The Munch Museum

Oslo, Norway

When Munch died in January 1944, it transpired that he had unconditionally bequeathed all his remaining works to the City of Oslo. Edvard Munch’s art is the most significant Norwegian contribution to the history of art, and he is the only Norwegian artist who has exercised a decisive influence on European art trends, above all as a pioneer of Expressionism in Germany and the Nordic countries.

The Munch Museum opened in 1963 and has a unique collection of approximately 1100 paintings, 4500 drawings and 18 000 prints. Major works will always be on display in the museum. The selection is changed regularly. In 1994, expansion and rehabilitation of the museum was financed by the Japanese company Idemitsu Kosan Ltd. The museum was partly rebuilt in 2005 to upgrade security.

The National Gallery

London, United Kingdom

The National Gallery Collection contains over 2,300 works, including many famous works, such as van Eyck’s ‘Arnolfini Portrait’, Velázquez’s ‘Rokeby Venus’, Turner’s ‘Fighting Temeraire’ and Van Gogh’s ‘Sunflowers’.

All major traditions of Western European painting are represented from the artists of late medieval and Renaissance Italy to the French Impressionists.

MoMA The Museum of Modern Art

New York, United States

Founded in 1929, The Museum of Modern Art (MoMA) in midtown Manhattan was the first museum devoted to the modern era. Today MoMA’s rich and varied collection offers a panoramic overview of modern and contemporary art, from the innovative European painting and sculpture of the 1880s to today’s film, design, and performance art. From an initial gift of eight prints and one drawing, the collection has grown to include over 150,000 paintings, sculptures, drawings, prints, photographs, architectural models and drawings, and design objects; approximately 22,000 films and four million film stills; and, in its Library and Archives, over 300,000 books, artist books, and periodicals, and extensive individual files on more than 70,000 artists. Collection highlights include Claude Monet’s Water Lilies, Vincent van Gogh’s The Starry Night, and Pablo Picasso’s Les Demoiselles d’Avignon, along with more recent works by Andy Warhol, Elizabeth Murray, Cindy Sherman, and many others.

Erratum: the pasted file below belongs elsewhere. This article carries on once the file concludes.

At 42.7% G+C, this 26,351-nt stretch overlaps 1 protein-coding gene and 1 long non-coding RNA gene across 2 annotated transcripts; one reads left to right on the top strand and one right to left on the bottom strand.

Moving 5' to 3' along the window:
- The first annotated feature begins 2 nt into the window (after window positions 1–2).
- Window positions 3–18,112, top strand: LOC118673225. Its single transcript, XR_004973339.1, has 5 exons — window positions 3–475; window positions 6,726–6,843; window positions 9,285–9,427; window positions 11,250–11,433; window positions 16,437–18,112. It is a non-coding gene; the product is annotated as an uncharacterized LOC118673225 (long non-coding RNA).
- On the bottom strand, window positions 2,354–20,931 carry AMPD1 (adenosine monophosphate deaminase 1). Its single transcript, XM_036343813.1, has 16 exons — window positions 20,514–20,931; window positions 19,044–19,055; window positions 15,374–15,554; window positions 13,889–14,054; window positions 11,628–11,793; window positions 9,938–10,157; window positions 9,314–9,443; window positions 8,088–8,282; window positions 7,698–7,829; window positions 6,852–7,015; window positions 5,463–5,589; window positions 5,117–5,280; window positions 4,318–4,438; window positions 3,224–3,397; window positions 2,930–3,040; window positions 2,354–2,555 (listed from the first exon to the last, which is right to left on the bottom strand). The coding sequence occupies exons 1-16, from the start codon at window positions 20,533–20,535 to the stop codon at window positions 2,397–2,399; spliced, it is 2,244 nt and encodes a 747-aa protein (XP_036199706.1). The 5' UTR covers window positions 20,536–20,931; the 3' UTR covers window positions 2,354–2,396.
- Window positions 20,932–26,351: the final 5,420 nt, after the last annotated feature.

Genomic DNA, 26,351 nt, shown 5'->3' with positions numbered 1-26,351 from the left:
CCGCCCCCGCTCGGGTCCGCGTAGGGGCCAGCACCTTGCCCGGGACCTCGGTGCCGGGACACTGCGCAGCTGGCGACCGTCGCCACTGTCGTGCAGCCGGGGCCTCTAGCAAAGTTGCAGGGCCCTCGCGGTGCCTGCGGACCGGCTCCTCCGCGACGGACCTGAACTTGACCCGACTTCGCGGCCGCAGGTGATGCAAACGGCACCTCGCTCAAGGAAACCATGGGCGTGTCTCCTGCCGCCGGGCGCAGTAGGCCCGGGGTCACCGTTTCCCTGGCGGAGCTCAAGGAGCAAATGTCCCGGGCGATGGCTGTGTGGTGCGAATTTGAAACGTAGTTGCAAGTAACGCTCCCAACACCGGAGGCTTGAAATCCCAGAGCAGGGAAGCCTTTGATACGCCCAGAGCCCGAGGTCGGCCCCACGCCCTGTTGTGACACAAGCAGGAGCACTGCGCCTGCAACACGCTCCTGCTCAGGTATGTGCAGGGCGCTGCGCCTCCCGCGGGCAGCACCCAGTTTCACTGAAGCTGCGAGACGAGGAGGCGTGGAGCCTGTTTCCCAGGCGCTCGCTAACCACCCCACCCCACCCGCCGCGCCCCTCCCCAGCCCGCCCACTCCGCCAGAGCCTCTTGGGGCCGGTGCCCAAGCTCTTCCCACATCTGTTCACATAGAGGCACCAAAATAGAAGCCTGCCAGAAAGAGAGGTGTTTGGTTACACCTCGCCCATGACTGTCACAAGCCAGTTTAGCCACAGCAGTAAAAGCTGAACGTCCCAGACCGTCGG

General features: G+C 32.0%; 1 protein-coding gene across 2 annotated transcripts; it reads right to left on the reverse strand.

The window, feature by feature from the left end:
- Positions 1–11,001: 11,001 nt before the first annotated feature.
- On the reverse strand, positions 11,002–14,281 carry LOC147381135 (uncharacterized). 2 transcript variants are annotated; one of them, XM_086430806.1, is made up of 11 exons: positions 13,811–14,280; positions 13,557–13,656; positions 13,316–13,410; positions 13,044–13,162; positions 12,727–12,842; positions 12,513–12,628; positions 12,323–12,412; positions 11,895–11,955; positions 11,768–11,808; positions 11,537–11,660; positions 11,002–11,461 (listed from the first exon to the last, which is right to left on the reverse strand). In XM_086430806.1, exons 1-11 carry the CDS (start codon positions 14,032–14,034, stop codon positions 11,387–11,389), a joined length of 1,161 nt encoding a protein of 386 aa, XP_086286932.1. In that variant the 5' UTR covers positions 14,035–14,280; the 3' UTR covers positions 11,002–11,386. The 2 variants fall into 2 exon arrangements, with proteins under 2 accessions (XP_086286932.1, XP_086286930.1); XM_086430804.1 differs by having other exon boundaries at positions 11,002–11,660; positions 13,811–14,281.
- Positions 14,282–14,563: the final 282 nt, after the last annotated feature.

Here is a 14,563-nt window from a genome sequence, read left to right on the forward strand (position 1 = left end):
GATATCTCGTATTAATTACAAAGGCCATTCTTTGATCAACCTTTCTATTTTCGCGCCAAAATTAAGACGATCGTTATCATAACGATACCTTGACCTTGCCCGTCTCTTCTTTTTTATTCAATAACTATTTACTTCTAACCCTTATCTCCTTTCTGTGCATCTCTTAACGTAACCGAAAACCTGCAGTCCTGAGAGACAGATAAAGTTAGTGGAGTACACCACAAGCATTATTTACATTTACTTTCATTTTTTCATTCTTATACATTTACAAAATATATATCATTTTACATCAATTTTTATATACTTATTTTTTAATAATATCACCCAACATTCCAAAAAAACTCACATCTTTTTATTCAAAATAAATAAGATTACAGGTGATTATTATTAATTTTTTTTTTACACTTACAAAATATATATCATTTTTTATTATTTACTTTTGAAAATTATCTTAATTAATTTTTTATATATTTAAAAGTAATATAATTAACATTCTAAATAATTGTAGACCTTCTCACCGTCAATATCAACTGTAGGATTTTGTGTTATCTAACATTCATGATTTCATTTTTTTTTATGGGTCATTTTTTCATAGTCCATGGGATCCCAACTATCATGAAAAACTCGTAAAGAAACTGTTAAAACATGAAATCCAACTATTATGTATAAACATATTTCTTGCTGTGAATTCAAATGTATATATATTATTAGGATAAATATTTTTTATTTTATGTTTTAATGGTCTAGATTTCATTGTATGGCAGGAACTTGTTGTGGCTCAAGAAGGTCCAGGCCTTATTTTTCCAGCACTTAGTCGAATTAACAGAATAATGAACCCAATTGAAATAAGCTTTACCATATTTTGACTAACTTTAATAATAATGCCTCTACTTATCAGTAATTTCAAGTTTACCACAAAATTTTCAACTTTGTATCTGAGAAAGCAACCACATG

Van Gogh Museum

Amsterdam, Netherlands